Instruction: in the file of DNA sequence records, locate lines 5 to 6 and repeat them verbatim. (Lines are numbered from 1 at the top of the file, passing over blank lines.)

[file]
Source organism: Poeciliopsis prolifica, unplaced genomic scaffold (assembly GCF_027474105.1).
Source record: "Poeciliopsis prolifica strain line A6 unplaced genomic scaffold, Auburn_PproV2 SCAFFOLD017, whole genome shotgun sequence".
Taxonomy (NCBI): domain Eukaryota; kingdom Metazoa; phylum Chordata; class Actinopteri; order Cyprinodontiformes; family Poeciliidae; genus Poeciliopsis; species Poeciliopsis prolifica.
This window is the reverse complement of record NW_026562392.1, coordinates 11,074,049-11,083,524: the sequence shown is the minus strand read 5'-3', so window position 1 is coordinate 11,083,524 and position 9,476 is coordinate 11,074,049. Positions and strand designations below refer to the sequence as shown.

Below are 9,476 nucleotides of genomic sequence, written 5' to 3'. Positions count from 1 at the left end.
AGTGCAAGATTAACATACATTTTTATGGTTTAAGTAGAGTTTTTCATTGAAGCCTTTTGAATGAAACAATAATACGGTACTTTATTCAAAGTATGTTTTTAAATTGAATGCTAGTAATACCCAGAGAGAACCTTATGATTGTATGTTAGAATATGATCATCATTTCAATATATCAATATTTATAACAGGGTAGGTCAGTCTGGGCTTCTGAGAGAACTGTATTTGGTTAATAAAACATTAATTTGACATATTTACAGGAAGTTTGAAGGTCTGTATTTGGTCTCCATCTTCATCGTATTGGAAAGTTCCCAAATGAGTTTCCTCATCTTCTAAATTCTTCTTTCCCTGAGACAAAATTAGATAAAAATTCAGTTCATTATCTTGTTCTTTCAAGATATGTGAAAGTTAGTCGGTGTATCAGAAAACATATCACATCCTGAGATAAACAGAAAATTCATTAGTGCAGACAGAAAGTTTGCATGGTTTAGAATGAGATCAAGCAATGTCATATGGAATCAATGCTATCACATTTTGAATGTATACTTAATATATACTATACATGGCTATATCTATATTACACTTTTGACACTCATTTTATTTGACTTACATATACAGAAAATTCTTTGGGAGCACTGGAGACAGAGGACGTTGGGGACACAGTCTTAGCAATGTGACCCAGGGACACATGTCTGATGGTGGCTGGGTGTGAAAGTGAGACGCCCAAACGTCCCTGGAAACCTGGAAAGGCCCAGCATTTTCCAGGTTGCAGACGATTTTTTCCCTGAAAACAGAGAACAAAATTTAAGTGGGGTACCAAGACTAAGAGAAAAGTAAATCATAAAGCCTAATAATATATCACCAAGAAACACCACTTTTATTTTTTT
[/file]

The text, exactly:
Below are 9,476 nucleotides of genomic sequence, written 5' to 3'. Positions count from 1 at the left end.
AGTGCAAGATTAACATACATTTTTATGGTTTAAGTAGAGTTTTTCATTGAAGCCTTTTGAATGAAACAATAATACGGTACTTTATTCAAAGTATGTTTTTAAATTGAATGCTAGTAATACCCAGAGAGAACCTTATGATTGTATGTTAGAATATGATCATCATTTCAATATATCAATATTTATAACAGGGTAGGTCAGTCTGGGCTTCTGAGAGAACTGTATTTGGTTAATAAAACATTAATTTGACATATTTACAGGAAGTTTGAAGGTCTGTATTTGGTCTCCATCTTCATCGTATTGGAAAGTTCCCAAATGAGTTTCCTCATCTTCTAAATTCTTCTTTCCCTGAGACAAAATTAGATAAAAATTCAGTTCATTATCTTGTTCTTTCAAGATATGTGAAAGTTAGTCGGTGTATCAGAAAACATATCACATCCTGAGATAAACAGAAAATTCATTAGTGCAGACAGAAAGTTTGCATGGTTTAGAATGAGATCAAGCAATGTCATATGGAATCAATGCTATCACATTTTGAATGTATACTTAATATATACTATACATGGCTATATCTATATTACACTTTTGACACTCATTTTATTTGACTTACATATACAGAAAATTCTTTGGGAGCACTGGAGACAGAGGACGTTGGGGACACAGTCTTAGCAATGTGACCCAGGGACACATGTCTGATGGTGGCTGGGTGTGAAAGTGAGACGCCCAAACGTCCCTGGAAACCTGGAAAGGCCCAGCATTTTCCAGGTTGCAGACGATTTTTTCCCTGAAAACAGAGAACAAAATTTAAGTGGGGTACCAAGACTAAGAGAAAAGTAAATCATAAAGCCTAATAATATATCACCAAGAAACACCACTTTTATTTTTTT